image

6


image



ID 235b DES

9980080

Agency Road From To

Lake County 45"' Avenue Colfax Street Whitcomb Slreel

Completion before Concept

Scope

Model Representation

2025

Minor Arterial Street Added Center Turn Lane Increase Capacity by 10%

ID

Agency

Merrillville

Completion before

2025

105b

Road

Mississippi Street

Concept

Minor Arterial Street

DES

From

93ni Ave

Scope

Added Travel Lanes

1006787

To

101st Ave

Model Representation

Add 1 travel lane in each direction


ID


Agency


Merrillville


Completion before


2025

214

Road

101•• Avenue

Concept

Minor Arterial Highway

From

SR-53

Scope

Added Travel Lanes

To

Mississipoi Streel

Model Representation

Add 1 travel lane in each direction


ID


Agency


Schererville


Completion before


2025

96a

Road

Kennedy Avenue

Concept

Minor Arterial Street

DES

From

Junction Ave

Scope

Added Travel Lanes

1173760

To

US-30

Model Representation

Add 1 travel lane in each direction

ID

218

Agency Road

St. John 93rd Avenue

Completion before Concept

2025

Minor Arterial Street

From

White Oak Avenue

Scope

Added Center Turn Lane

To

US-41

Model Representation

Increase caoacitv by 10%



image

image

image

image

image

image

2030 Network (includes the 2025 network, plus the following projects)


ID 86

Agency Road

From

Munster Main Street

Burnham Avenue

Completion before Concept

Scope

2030

Minor Arterial Street

New Construction and added travel lanes


To


Calumet Avenue


Model Representation

New links, 2 travel lanes in each direction, Minor Arterial attributes, add 1 lane I direction in existinq seoment

ID

Agency

Schererville

Completion before

2030

96b

Road

Kennedy Avenue

Concept

Minor Arterial Street

DES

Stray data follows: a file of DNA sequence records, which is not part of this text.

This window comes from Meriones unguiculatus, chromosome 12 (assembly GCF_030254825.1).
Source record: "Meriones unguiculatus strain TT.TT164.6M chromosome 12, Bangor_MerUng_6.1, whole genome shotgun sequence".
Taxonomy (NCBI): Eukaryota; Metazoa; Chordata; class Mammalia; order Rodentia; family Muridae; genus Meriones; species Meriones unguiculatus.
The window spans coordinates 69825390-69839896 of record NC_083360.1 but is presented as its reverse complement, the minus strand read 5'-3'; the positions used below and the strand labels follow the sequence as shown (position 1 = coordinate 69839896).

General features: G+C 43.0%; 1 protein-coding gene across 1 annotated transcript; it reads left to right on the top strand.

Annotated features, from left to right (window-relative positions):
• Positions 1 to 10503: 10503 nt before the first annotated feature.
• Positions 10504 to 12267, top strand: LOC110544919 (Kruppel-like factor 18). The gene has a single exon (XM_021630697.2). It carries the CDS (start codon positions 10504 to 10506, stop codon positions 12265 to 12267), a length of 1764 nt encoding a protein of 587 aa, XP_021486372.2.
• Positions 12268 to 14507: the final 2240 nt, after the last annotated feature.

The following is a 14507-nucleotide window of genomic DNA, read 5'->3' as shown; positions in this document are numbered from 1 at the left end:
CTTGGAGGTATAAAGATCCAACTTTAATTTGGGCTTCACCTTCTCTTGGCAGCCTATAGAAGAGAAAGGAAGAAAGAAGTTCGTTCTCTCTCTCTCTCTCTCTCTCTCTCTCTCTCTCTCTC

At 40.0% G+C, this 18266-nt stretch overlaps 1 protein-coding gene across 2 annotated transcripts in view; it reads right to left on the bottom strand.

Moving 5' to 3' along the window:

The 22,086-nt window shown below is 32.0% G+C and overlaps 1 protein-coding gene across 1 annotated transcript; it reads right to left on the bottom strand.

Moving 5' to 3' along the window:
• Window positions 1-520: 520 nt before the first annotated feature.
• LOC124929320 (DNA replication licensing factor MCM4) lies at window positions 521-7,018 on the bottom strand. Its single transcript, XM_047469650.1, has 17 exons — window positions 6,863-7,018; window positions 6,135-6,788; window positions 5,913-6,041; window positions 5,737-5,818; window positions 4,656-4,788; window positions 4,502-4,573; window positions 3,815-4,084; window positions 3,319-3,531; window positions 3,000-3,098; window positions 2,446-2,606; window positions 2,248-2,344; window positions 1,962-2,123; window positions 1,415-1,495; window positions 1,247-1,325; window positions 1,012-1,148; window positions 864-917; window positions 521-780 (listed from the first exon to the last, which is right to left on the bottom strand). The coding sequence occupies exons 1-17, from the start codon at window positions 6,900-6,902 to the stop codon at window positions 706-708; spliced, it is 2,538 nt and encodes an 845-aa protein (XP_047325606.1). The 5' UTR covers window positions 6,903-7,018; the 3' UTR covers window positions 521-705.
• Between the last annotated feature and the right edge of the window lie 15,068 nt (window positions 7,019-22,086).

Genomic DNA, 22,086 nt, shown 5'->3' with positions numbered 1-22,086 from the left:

From

Oak St

Scope

Added Travel Lanes

1382603

To

Junction Ave

Model Representation

Add 1 travel lane in each direction

ID

Agency

Valparaiso

Completion before

2030

214

Road

Vale Park Road East

Concept

Minor Arterial Street

From

Calumet Avenue

Scope

Added Travel Lanes

To

Silhavy Road

Model Representation

Add 1 travel lane i n each direction



7


image


image


ID

237

Agency Porter County

Road Willowcreek Road From CR-700N

Completion before

Concept Scope


image

To

CR-100S

Model Representation

2030

Minor Arterial Highway New Construction

New links, 2 travel lanes in each direction, Minor Arterial allributes

2040 Network (includes the 2030 network, plus the following projects)


ID

Agency

INDOT/IDOT

Completion before

2025

233

Road

IIliana

Concept

Limited access toll road

DES

1006456

From

To

1-65

1-55 (I l

Scope

Model Representation

New facility

New 4-lane limited access toll road,$0,11 oer mHe


ID

Agency

Valparaiso

Completion before

2040

238

Road

Division Road

Concept

Minor Arterial Street

From

To

SR-2

US-30

Scope

Model Representation

Added Travel Lanes

Add 1 travel lane in each direction


The NIRPC transportation modeling process does not include a land use model. The socioeconomic data for the traffic analysis zones reflect the 2040 Growth and Revitalization Vision for northwestern Indiana.


Relationship of Transportation Plan and TIP Conformity with the National Environmental Policy Act (NEPA) Process


The degree of specificity required in the transportation plan and the specific travel network assumed for air quality modeling do not preclude the consideration of alternatives in the NEPA process, including environmental assessment and preparation of environmental impact statements, or other project development studies. Should the NEPA process result in a project with design concept and scope significantly different from that in the transportation plan or transportation improvement program, the project must meet the tests for total annual system emissions equal to or below the level of the 2002 emissions or the applicable budgets for the analysis years , and provide for TCM priority, if applicable, before NEPA process completion.


During the Congestion Management Process (CMP) and other analyses for the capacity expansion projects in the 2040 Regional Transportation Plan, options other than the assumed design concept and design scope must be considered.


Fiscal Constraints for the Transportation Plan and TIP


NIRPC has reviewed all of the projects in the 2040 Comprehensive Regional Plan as updated to determine through project sponsor interviews and the Transportation Policy Committee that the projects meet requirements for fiscal constraint. INDOT has submitted under separate cover a document that describes how the proposed Statewide Transportation Improvement Program (STIP), including those projects inihe FY 2018 to 2021 Transportat ion Improvement Program, meets fiscal constraint requirements. The Transit Operators Roundtable has thoroughly vetted the transit projects in the 2040 Comprehensive Regional Plan as updated to determine that they meet fiscal constraint requirements.